— -- President Barack Obama’s Justice Department has been unabashed in its use of federal resources to sue state and local governments over alleged discrimination, even hosting press conferences to announce lawsuits against the city of Ferguson, Missouri, for racially motivated policing practices and against North Carolina for its so-called bathroom bill targeting transgender individuals.
But Donald Trump’s nominee to become the next attorney general, Sen. Jeff Sessions, R-Ala., may think twice before bringing such cases. In the past, he urged caution in how the Justice Department brings “its tremendous resources to bear” in court.
“It is a power that ought not to be abused,” Sessions warned a top Justice Department official in 2002. “Just because someone says it’s [a matter of] civil rights, maybe they haven’t done their homework. Maybe they haven’t studied the facts or researched the laws quite enough.”
During a Senate hearing reviewing the department’s civil rights division, Sessions expressed particular concern over legal action taken by the Justice Department under Bill Clinton years earlier.
He questioned the wisdom of a civil rights division lawsuit in 1999 that forced a North Carolina high school to drop its Native American mascot, and he cited a failed federal lawsuit a year earlier that accused the city of Torrance, California, of discriminating against minorities applying for jobs as police officers and firefighters.
“The civil rights division persisted, sued, and a federal judge found the suits so unfounded and frivolous that she ordered the government to cover Torrance’s legal fees of approximately $2 million,” Sessions said in the May 2002 hearing. “You should be aggressive. You should not allow and tolerate racial discrimination in America. But at the same time, you want to be professional and balanced.”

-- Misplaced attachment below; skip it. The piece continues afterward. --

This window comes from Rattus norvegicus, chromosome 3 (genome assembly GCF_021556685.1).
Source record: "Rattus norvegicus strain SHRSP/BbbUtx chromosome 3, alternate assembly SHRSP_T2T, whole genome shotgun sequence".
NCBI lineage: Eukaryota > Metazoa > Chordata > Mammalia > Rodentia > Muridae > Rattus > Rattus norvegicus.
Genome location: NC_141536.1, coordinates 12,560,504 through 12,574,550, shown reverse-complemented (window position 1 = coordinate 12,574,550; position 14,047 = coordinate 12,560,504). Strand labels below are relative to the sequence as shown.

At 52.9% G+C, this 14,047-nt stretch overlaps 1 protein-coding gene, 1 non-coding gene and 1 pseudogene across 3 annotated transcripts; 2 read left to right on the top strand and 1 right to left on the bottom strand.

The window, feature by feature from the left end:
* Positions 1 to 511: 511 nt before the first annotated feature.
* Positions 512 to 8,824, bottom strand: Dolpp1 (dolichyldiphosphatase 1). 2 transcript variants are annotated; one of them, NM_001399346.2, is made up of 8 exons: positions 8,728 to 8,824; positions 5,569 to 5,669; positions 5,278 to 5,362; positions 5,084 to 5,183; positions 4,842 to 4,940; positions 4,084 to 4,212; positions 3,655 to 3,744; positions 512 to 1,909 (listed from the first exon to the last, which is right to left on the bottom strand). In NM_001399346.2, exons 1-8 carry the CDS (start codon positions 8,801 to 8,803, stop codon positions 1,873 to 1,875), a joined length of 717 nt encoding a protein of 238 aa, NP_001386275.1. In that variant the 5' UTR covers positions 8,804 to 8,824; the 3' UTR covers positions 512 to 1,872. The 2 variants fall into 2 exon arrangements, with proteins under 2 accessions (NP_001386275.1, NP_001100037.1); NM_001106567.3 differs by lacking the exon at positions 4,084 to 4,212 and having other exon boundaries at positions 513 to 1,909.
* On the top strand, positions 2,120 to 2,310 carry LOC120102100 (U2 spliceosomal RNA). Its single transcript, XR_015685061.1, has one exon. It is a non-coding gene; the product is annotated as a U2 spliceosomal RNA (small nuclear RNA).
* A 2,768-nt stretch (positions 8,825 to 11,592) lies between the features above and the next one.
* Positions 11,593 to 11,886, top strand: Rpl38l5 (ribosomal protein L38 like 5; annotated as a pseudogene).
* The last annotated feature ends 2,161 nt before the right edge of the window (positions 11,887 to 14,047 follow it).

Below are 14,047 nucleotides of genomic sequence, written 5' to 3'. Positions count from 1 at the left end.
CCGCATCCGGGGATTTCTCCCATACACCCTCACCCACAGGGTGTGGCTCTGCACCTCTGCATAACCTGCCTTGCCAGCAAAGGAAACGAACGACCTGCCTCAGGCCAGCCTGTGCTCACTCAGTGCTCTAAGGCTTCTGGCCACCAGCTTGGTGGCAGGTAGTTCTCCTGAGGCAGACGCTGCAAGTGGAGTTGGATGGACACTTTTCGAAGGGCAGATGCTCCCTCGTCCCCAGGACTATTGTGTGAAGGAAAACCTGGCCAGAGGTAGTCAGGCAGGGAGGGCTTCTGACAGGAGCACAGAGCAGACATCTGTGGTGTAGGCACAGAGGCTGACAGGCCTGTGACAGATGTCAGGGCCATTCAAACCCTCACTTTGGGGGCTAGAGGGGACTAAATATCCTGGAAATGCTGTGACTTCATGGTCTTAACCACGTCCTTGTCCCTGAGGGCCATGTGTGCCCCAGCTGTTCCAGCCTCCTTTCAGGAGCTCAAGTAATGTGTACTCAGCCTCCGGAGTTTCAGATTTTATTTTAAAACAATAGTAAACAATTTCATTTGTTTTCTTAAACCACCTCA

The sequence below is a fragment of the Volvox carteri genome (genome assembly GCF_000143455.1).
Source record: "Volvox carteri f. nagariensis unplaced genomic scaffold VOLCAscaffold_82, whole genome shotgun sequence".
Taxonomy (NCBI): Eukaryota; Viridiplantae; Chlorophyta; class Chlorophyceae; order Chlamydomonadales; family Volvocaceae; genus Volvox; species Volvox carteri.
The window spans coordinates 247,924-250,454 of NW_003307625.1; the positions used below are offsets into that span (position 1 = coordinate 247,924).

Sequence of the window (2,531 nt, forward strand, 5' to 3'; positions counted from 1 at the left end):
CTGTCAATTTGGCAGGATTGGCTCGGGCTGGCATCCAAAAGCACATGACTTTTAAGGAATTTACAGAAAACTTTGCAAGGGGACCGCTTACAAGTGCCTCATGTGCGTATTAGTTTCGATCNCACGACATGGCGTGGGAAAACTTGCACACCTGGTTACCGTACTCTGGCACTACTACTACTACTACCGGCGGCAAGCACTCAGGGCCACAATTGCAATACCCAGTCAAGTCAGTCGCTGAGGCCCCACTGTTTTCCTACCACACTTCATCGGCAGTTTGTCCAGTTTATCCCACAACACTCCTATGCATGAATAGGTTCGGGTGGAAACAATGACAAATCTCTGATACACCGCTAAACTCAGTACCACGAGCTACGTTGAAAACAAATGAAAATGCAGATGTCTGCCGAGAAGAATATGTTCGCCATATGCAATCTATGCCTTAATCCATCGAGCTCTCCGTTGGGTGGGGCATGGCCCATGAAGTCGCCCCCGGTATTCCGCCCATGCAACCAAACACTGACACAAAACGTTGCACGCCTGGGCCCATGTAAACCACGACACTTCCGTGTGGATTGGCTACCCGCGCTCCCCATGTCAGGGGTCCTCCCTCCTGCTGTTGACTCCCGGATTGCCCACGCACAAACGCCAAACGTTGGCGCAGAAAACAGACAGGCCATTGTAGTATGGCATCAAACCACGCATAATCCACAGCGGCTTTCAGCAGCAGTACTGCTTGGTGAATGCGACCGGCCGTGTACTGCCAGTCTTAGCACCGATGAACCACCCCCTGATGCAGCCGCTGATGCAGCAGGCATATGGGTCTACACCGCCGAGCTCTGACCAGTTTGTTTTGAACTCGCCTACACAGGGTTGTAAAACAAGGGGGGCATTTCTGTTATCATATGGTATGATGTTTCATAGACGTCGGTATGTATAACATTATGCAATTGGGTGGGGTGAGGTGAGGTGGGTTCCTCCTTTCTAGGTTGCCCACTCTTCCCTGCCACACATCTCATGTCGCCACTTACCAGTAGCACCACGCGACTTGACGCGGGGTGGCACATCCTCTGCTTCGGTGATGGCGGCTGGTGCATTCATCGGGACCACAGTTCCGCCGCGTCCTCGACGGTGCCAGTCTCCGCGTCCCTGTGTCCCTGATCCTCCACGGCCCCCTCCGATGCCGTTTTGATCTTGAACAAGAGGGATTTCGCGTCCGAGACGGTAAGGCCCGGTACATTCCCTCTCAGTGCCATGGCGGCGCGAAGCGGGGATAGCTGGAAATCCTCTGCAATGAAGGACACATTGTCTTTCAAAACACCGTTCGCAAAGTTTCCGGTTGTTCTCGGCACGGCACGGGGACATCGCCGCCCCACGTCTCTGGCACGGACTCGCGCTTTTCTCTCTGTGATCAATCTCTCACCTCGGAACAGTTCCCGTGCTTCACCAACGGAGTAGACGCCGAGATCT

Under Attorneys General Eric Holder and then Loretta Lynch, the Obama Justice Department has used “fact-driven investigations” and legal action to “drive real reform,” one department official recently said.
Most notably, the Justice Department filed a lawsuit in February against Ferguson, looking to overhaul “clear racial disparities” in its policing, as a civil rights division report put it.
A month later, Ferguson agreed to a series of reforms, including the appointment of an independent monitor to oversee implementation of the agreement, known as a consent decree.
In all, Obama’s civil rights division has opened 23 investigations into law enforcement agencies and is currently enforcing 19 agreements with police departments.
Sessions has recognized that “within every department there are some officers who subtly, if not otherwise, are biased in the way they go about enforcing the law,” and he has said it’s vital that such bias be addressed.
In fact, he told a Justice Department official during the 2002 hearing that the civil rights division “has played an important role in delivering on this promise [of equality] by enforcing Congress’ civil rights laws in housing, employment and in the voting booth.”
Sessions said the civil rights division’s efforts “made civil rights a reality for poor minorities in the South and around the country,” but since then he has said little about using federal law to protect the civil rights of those discriminated against based on their sexual orientation, gender or disability.